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University of Edinburgh (Scottish University)

 Organization

Dates

  • Existence: 1583-present

The University of Edinburgh was established by Royal Charter in 1582. It was originally called Tounis College, when part of a legacy left by Robert Reid, Bishop of Orkney in 1558 had established a college of which the Town Council had gained control to establish a College of Law on the South side of Edinburgh. The inception of the University took place in 1583. In 1617 when King James VI of Scotland (I of England) visited the College it was decreed that the College should change its name to King James' College, although the College continued to use the older title. The first change in the corporate body of the University was not until 1935 when the first merger took place. This was between the Faculty of Divinity of the University of Edinburgh and New College. This was due to the re-union of the Church of Scotland in 1932.The next merger was in 1951 when the Royal (Dick) Veterinary School was reconstituted as part of the University of Edinburgh. The Royal (Dick) Veterinary School achieved full faculty status in 1964. In 1998 Moray House Institute of Education became the Faculty of Education.
The first classes of the university were held in Hamilton House known as the Duke's Lodge. In 1582 a site that included St Mary in the Fields was acquired. Many new buildings and extensions were made to the site of Hamilton House after 1616. Two prominent stages of building for the University were those undertaken by Robert Adam and William Playfair. In 1869 the site next to the Edinburgh Royal Infirmary was acquired. Building on this project was completed by the end of the 19th century. The University today is situated around these areas in the centre of Edinburgh and Kings Buildings and there are also campuses at Holyrood and elsewhere.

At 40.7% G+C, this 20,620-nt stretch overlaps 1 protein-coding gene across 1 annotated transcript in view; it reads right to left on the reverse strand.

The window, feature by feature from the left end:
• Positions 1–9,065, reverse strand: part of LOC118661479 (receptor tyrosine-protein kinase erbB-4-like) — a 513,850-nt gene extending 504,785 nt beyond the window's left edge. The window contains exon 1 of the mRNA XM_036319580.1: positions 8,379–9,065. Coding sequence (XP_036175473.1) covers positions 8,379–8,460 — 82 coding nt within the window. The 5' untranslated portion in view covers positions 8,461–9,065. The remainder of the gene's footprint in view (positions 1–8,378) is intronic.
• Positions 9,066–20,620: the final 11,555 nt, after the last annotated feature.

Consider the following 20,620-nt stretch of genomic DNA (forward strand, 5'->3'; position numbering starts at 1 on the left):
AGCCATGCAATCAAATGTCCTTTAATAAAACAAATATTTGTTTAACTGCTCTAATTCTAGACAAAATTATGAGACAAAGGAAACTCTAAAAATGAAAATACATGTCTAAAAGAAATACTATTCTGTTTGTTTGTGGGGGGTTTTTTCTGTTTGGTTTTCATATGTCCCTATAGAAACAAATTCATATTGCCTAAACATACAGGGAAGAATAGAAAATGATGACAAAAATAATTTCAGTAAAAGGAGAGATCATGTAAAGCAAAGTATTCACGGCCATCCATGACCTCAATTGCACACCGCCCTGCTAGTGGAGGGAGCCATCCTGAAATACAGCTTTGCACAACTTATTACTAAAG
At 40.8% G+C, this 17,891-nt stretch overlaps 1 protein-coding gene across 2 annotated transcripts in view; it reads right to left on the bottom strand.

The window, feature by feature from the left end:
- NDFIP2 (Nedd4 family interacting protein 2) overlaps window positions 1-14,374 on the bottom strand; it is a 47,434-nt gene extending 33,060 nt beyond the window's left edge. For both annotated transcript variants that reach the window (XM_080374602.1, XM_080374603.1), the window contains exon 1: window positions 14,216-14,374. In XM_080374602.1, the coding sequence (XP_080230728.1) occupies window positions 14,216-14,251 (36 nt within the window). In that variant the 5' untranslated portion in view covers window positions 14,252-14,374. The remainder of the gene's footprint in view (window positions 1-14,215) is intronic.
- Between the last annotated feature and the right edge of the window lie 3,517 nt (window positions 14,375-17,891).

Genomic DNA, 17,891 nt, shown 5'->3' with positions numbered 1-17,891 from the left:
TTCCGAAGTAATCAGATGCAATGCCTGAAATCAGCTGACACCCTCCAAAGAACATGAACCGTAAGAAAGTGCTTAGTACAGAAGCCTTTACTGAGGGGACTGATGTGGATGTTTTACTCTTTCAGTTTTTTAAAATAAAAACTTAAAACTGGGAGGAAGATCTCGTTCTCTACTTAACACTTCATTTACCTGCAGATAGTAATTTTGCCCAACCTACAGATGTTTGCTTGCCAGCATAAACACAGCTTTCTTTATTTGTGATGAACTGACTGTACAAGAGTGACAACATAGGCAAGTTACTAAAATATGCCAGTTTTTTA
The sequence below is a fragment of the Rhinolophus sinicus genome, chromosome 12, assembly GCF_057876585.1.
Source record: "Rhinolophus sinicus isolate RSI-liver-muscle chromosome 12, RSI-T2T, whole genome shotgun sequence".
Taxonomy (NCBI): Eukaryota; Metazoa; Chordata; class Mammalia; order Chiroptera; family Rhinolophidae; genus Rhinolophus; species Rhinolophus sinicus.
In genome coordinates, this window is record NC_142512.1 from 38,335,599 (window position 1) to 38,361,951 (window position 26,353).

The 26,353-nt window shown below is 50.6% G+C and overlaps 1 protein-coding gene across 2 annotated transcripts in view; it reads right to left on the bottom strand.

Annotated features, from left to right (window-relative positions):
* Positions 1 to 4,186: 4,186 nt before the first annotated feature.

Teaching began in 1583 under Robert Rollock, with a four year course in arts to gain a masters of arts. When Rollock was appointed as the first principal of the University, there were four Philosophy regents and one regent of Humanity, whilst Rollock specialized in Divinity. Until the beginning of the 18th century the University remained essentially an Arts College, with a Divinity School attached. Throughout the 17th century the Chairs of Divinity, Oriental Languages, Ecclesiastical History and Mathematics had been created. By the end of the 17th century there was also regular teaching in Medicine, and sporadic teaching in Law. The University was at the centre of European Enlightenment in the 18th century. By 1722 a Faculty of Law had been established. The first medical Chair had been established in 1685 and was closely followed in the first half of the 18th century by six more. Four more medical Chairs were created in the 19th century. New Chairs in other Faculties were not established after 1760 until the latter half of the 19th century when they followed in rapid succession, continuing in the 20th century, which include those produced by the mergers with New College, the Royal (Dick) Veterinary School and Moray House Institute of Education.
The University was governed by the town council until the Universities (Scotland) Act of 1858, when it received self governing status. The archaic teaching and management system of regents was abolished in 1708. The 1858 act dramatically changed the constitution of the University. A University Court and General Council were introduced which decided on matters and management pertaining to the whole University. The Senatus Academicus was already in place before 1858and this managed academic matters, but answered to the Court and Council. This system is still used.